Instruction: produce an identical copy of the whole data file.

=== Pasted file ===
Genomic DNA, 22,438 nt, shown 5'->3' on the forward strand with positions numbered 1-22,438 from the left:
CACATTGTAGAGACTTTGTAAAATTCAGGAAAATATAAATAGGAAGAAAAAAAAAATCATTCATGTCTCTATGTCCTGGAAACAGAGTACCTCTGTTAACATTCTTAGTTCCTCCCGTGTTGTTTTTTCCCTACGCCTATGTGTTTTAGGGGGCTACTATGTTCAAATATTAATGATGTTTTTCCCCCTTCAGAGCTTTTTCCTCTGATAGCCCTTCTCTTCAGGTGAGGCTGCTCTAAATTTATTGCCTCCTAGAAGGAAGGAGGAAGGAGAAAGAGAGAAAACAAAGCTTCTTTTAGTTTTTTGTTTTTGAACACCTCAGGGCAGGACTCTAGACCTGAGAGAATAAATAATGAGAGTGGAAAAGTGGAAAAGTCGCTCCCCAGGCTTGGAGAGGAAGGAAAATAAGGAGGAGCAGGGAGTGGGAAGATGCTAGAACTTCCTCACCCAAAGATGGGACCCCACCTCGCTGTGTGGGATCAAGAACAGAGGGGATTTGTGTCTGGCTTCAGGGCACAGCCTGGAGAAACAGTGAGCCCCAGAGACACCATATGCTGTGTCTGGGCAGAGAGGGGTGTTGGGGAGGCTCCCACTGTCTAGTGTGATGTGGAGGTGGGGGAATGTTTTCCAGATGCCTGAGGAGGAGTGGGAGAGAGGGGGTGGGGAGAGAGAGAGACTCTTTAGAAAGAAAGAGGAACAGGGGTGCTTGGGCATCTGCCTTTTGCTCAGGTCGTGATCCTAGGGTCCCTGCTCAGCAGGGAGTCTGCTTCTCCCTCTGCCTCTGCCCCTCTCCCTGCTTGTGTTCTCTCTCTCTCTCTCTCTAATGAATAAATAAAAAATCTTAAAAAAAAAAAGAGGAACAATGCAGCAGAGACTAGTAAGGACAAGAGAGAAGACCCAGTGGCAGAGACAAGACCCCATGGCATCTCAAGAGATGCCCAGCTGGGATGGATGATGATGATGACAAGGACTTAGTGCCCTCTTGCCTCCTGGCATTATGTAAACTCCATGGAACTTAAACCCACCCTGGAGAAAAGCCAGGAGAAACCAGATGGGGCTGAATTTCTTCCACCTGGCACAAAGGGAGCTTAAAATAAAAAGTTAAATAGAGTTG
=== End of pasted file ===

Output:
Genomic DNA, 22,438 nt, shown 5'->3' on the forward strand with positions numbered 1-22,438 from the left:
CACATTGTAGAGACTTTGTAAAATTCAGGAAAATATAAATAGGAAGAAAAAAAAAATCATTCATGTCTCTATGTCCTGGAAACAGAGTACCTCTGTTAACATTCTTAGTTCCTCCCGTGTTGTTTTTTCCCTACGCCTATGTGTTTTAGGGGGCTACTATGTTCAAATATTAATGATGTTTTTCCCCCTTCAGAGCTTTTTCCTCTGATAGCCCTTCTCTTCAGGTGAGGCTGCTCTAAATTTATTGCCTCCTAGAAGGAAGGAGGAAGGAGAAAGAGAGAAAACAAAGCTTCTTTTAGTTTTTTGTTTTTGAACACCTCAGGGCAGGACTCTAGACCTGAGAGAATAAATAATGAGAGTGGAAAAGTGGAAAAGTCGCTCCCCAGGCTTGGAGAGGAAGGAAAATAAGGAGGAGCAGGGAGTGGGAAGATGCTAGAACTTCCTCACCCAAAGATGGGACCCCACCTCGCTGTGTGGGATCAAGAACAGAGGGGATTTGTGTCTGGCTTCAGGGCACAGCCTGGAGAAACAGTGAGCCCCAGAGACACCATATGCTGTGTCTGGGCAGAGAGGGGTGTTGGGGAGGCTCCCACTGTCTAGTGTGATGTGGAGGTGGGGGAATGTTTTCCAGATGCCTGAGGAGGAGTGGGAGAGAGGGGGTGGGGAGAGAGAGAGACTCTTTAGAAAGAAAGAGGAACAGGGGTGCTTGGGCATCTGCCTTTTGCTCAGGTCGTGATCCTAGGGTCCCTGCTCAGCAGGGAGTCTGCTTCTCCCTCTGCCTCTGCCCCTCTCCCTGCTTGTGTTCTCTCTCTCTCTCTCTCTAATGAATAAATAAAAAATCTTAAAAAAAAAAAGAGGAACAATGCAGCAGAGACTAGTAAGGACAAGAGAGAAGACCCAGTGGCAGAGACAAGACCCCATGGCATCTCAAGAGATGCCCAGCTGGGATGGATGATGATGATGACAAGGACTTAGTGCCCTCTTGCCTCCTGGCATTATGTAAACTCCATGGAACTTAAACCCACCCTGGAGAAAAGCCAGGAGAAACCAGATGGGGCTGAATTTCTTCCACCTGGCACAAAGGGAGCTTAAAATAAAAAGTTAAATAGAGTTG